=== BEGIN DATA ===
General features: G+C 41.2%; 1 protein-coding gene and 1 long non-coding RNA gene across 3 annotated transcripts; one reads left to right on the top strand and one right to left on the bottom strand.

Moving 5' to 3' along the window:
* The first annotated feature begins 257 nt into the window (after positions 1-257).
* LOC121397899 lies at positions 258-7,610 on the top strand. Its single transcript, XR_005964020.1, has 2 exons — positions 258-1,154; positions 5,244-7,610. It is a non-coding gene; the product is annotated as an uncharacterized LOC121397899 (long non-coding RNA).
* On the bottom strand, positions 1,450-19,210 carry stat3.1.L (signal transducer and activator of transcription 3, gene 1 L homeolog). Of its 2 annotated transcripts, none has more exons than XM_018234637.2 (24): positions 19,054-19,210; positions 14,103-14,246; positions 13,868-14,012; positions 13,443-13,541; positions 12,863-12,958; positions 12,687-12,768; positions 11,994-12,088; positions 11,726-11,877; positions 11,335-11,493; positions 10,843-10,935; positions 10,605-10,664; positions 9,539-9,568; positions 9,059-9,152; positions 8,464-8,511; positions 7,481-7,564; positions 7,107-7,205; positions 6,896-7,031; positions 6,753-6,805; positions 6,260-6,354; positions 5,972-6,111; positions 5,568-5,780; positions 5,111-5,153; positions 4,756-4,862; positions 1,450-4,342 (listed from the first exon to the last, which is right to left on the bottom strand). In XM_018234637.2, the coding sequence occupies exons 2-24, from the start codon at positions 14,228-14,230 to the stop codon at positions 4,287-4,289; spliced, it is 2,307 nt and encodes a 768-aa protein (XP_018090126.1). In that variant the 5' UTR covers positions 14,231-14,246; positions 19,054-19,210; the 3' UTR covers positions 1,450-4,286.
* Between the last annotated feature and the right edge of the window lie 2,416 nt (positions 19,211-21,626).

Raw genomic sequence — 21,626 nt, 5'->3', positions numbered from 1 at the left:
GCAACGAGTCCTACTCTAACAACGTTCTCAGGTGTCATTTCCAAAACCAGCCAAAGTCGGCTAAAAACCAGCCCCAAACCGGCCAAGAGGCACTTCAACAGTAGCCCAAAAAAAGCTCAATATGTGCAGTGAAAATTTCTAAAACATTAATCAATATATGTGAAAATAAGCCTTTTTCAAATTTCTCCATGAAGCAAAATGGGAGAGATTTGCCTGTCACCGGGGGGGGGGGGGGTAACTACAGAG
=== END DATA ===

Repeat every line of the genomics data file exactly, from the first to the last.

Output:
General features: G+C 41.2%; 1 protein-coding gene and 1 long non-coding RNA gene across 3 annotated transcripts; one reads left to right on the top strand and one right to left on the bottom strand.

Moving 5' to 3' along the window:
* The first annotated feature begins 257 nt into the window (after positions 1-257).
* LOC121397899 lies at positions 258-7,610 on the top strand. Its single transcript, XR_005964020.1, has 2 exons — positions 258-1,154; positions 5,244-7,610. It is a non-coding gene; the product is annotated as an uncharacterized LOC121397899 (long non-coding RNA).
* On the bottom strand, positions 1,450-19,210 carry stat3.1.L (signal transducer and activator of transcription 3, gene 1 L homeolog). Of its 2 annotated transcripts, none has more exons than XM_018234637.2 (24): positions 19,054-19,210; positions 14,103-14,246; positions 13,868-14,012; positions 13,443-13,541; positions 12,863-12,958; positions 12,687-12,768; positions 11,994-12,088; positions 11,726-11,877; positions 11,335-11,493; positions 10,843-10,935; positions 10,605-10,664; positions 9,539-9,568; positions 9,059-9,152; positions 8,464-8,511; positions 7,481-7,564; positions 7,107-7,205; positions 6,896-7,031; positions 6,753-6,805; positions 6,260-6,354; positions 5,972-6,111; positions 5,568-5,780; positions 5,111-5,153; positions 4,756-4,862; positions 1,450-4,342 (listed from the first exon to the last, which is right to left on the bottom strand). In XM_018234637.2, the coding sequence occupies exons 2-24, from the start codon at positions 14,228-14,230 to the stop codon at positions 4,287-4,289; spliced, it is 2,307 nt and encodes a 768-aa protein (XP_018090126.1). In that variant the 5' UTR covers positions 14,231-14,246; positions 19,054-19,210; the 3' UTR covers positions 1,450-4,286.
* Between the last annotated feature and the right edge of the window lie 2,416 nt (positions 19,211-21,626).

Raw genomic sequence — 21,626 nt, 5'->3', positions numbered from 1 at the left:
GCAACGAGTCCTACTCTAACAACGTTCTCAGGTGTCATTTCCAAAACCAGCCAAAGTCGGCTAAAAACCAGCCCCAAACCGGCCAAGAGGCACTTCAACAGTAGCCCAAAAAAAGCTCAATATGTGCAGTGAAAATTTCTAAAACATTAATCAATATATGTGAAAATAAGCCTTTTTCAAATTTCTCCATGAAGCAAAATGGGAGAGATTTGCCTGTCACCGGGGGGGGGGGGGGTAACTACAGAG